• " And of course it would take an infinite amount of time to occur if it did," -- Of course this is only a conceptual question so time and physics aren't involved. We could just as easily flip infinitely many coins all at once!
    – user4894
    Commented Jul 20, 2020 at 0:36
  • "the probability of a dart landing on any particular point on a dartboard is zero" This assumes the board is continuous rather than made of atoms with finite positions. And our own infinite capacity to distinguish between positions. And violates unitarity, the modelling principle that the total probabilities add up to 1, there will be an outcome.
    – CriglCragl
    Commented Jul 20, 2020 at 7:00
  • @CriglCragl Your other objections hold true for a real, physical dartboard, but this doesn't violate unitarity because the integral of the probability distribution over the board is equal to 1. When you're dealing with truly continuous situations rather than physical ones, you literally can't sum individual probabilities like you can in the discrete case, or even the countably infinite case, because the sum of an uncountably infinite set of values is undefined. You have to take the Riemann integral over the probability distribution function instead.
    – Idran
    Commented Jul 20, 2022 at 14:10

If I would flip a coin an infinite number of times would it be possible to never land on tails?

Anything is possible when there are no constraints, so this is not a useful question, as it translates to: "Is it possible for a possible event to happen?".

In other words if there's an infinite number of chances of something happening is it still possible for it not to happen?

An infinite sequence of fair coin tosses contains any finite sequence of coin tosses with probability one (almost guaranteed). However, the number of tosses required to observe a series of length n grows so quickly that for practical purposes, even finite series of certain lengths become practically impossible to expect within reasonable time.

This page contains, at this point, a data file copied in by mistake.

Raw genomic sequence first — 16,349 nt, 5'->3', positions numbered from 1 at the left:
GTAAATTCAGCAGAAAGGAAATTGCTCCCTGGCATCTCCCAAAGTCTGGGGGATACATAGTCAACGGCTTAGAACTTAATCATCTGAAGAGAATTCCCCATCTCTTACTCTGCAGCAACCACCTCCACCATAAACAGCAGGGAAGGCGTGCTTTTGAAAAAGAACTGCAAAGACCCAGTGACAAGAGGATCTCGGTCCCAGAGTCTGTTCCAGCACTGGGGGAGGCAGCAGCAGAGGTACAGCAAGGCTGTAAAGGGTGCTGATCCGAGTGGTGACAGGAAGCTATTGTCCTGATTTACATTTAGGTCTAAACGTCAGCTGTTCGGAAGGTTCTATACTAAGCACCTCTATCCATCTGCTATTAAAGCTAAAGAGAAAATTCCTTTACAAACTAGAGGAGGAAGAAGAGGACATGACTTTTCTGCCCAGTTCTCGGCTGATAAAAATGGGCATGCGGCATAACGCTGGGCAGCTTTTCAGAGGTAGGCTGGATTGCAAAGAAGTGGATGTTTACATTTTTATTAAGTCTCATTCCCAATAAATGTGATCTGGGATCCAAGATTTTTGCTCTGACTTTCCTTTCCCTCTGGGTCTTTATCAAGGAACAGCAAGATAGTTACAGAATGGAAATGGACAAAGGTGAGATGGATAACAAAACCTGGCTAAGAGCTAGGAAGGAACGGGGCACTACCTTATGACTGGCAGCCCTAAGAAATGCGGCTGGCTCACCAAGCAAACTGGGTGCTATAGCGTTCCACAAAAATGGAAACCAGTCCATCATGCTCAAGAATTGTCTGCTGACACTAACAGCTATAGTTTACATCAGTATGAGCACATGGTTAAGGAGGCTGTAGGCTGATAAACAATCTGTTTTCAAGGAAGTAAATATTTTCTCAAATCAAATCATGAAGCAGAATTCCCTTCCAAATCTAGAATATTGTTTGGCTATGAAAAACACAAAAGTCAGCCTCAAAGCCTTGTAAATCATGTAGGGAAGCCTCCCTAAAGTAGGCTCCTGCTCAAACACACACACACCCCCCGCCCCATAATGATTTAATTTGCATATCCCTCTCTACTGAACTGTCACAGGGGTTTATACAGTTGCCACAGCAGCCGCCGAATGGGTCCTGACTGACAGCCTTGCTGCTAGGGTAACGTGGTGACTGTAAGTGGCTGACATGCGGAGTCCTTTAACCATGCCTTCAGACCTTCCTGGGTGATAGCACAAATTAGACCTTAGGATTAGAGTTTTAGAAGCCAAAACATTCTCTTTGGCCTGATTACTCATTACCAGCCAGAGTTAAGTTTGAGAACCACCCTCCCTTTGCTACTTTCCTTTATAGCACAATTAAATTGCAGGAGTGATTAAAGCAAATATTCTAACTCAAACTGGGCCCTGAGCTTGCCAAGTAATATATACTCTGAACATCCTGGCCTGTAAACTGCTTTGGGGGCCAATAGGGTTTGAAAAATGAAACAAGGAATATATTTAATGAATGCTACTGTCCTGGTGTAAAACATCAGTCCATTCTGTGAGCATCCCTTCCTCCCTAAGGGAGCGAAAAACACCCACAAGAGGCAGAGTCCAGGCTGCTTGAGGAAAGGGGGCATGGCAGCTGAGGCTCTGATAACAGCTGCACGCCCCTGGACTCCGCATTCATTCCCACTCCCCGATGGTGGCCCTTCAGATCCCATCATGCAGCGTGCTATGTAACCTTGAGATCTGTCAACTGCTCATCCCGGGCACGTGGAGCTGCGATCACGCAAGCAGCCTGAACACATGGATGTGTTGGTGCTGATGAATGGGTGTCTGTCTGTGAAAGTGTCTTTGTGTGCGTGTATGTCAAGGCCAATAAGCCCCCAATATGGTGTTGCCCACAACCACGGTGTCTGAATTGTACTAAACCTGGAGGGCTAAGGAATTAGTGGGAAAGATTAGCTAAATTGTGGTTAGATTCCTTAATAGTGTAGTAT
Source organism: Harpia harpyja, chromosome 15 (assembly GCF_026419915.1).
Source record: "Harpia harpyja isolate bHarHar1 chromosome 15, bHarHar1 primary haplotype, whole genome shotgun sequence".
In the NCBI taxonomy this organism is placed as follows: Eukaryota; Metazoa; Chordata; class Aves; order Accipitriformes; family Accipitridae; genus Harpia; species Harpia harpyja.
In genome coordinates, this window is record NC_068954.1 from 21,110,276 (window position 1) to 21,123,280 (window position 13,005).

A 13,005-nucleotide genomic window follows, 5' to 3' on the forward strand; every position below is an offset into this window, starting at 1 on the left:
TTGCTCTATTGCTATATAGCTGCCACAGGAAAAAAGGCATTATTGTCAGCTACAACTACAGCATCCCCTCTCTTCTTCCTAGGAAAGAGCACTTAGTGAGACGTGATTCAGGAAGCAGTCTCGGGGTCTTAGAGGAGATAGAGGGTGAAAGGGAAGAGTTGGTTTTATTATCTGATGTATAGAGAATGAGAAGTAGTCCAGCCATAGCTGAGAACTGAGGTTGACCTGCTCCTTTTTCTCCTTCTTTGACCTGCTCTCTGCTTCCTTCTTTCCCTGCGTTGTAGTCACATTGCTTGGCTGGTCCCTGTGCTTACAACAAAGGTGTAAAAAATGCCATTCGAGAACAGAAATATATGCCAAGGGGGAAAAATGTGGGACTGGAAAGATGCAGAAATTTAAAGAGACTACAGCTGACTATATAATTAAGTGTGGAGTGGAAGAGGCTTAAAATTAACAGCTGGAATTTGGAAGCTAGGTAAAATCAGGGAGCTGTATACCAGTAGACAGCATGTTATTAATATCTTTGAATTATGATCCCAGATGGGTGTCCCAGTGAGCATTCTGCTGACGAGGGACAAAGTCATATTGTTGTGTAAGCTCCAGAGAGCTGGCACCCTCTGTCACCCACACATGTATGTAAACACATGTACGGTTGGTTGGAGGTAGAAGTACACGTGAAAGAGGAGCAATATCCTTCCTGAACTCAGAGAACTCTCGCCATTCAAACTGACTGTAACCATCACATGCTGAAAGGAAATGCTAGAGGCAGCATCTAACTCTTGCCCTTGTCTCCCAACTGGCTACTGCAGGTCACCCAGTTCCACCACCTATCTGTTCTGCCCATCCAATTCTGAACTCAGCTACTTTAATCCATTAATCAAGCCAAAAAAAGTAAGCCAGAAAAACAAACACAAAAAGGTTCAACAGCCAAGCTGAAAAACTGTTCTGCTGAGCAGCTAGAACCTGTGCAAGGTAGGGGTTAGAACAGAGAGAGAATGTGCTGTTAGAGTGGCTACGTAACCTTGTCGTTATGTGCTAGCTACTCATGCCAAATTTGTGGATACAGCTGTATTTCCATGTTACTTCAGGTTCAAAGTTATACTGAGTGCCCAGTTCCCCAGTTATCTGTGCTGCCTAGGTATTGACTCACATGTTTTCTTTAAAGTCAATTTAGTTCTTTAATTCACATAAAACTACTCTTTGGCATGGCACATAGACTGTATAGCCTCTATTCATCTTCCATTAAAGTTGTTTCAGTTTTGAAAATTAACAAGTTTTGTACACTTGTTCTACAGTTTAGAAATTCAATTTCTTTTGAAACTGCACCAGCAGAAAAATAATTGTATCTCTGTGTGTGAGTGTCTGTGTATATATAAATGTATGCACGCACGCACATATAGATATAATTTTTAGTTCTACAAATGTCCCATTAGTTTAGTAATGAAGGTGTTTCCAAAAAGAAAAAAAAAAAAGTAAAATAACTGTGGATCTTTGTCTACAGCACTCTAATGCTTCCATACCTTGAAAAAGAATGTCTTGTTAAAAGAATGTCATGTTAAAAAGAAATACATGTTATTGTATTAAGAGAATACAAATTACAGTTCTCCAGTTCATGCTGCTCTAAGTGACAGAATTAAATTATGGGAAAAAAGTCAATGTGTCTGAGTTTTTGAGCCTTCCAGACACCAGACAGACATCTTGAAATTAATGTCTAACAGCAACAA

However, an infinite sequence of coin tosses can not contain every infinite series of coin tosses. Simple proof: If it did, then there would be an infinite series of coin tosses containing both an infinite sequence of heads and an infinite sequence of tails. But both cannot fit into one series (and if we could use both directions, we still cannot fit a third infinite series like HTHTHTHT...). So there is no guarantee of all infinite series occurring in a given infinite series of tosses. (And thus, of course, there is also no guarantee for an infinite series of heads to happen.)

  • Doesn't answer the question.
    – user4894
    Commented Jul 15, 2020 at 6:10
  • @user4894: huh? First question is answered with yes/obviously. Second question answered with no, and proof.
    – tkruse
    Commented Jul 15, 2020 at 13:01

This sequence is just as likely as any other sequence. It CAN happen. It IS possible. However, the probability of it happening is 0.

As each sequence is equally likely (and total sequences are infinite), sum of probabilities of each sequence has to be one, this tells you that you need, heuristically,

[Probability of any sequence]*(total sequences)=1, or

[Probability of any sequence]*(infinity)=1

Therefore, the probability is 'constrained' to be 0. Any other number, and LHS becomes infinite.

Now you may wonder, how can 0*infinity be 1? This is something you encounter a lot in math, where you're summing up things that are infinitesmally small, but there are an infinite number of them that get summed up. What can the resulting sum be? Turns out, it can be anything from negative infinity to infinity, and that is where one starts to lose layman's intuition.

Think of it like this - if you add inifinitesmally small 'drops of water' into a big ocean, the ocean volume will not increase unless you add an infinite number of them. Then, the volume increase may be 0, or positive, or infinite! This depends on the interplay between the size of each drop and the number of drops added.

Although 'probability' is an intuitive concept, rigorously, it is just a mapping from the set of events to [0,1]. (i.e., probability is a 'machine' that inputs an event, and outputs a number in [0,1], and we interpret the output as 'probability of the input happening'). It is a function that by construction obeys sum laws (such as, total probability is always 1), it is from these laws that we find out the probability of things. So simply invoking these laws takes us to the answer that the probability of this event is 0. Still it can happen, but to be consistent with 'what probability means mathematically', we have to assign 0 probability to this event. So 0 probability is not synonymous with 'impossible'.

  • I would concur that we get probabilities from two different sources: Laplacian probability and probability derived from frequency. Laplacian probability has to assume certain events as possible, for example a heads only sequence, even if there may be no real world example (or metaphysical possibility). I think one of the problems speaking of possibilities is being too quick with going from mathematical (logical) to metaphysical possibility. The former is an assumption.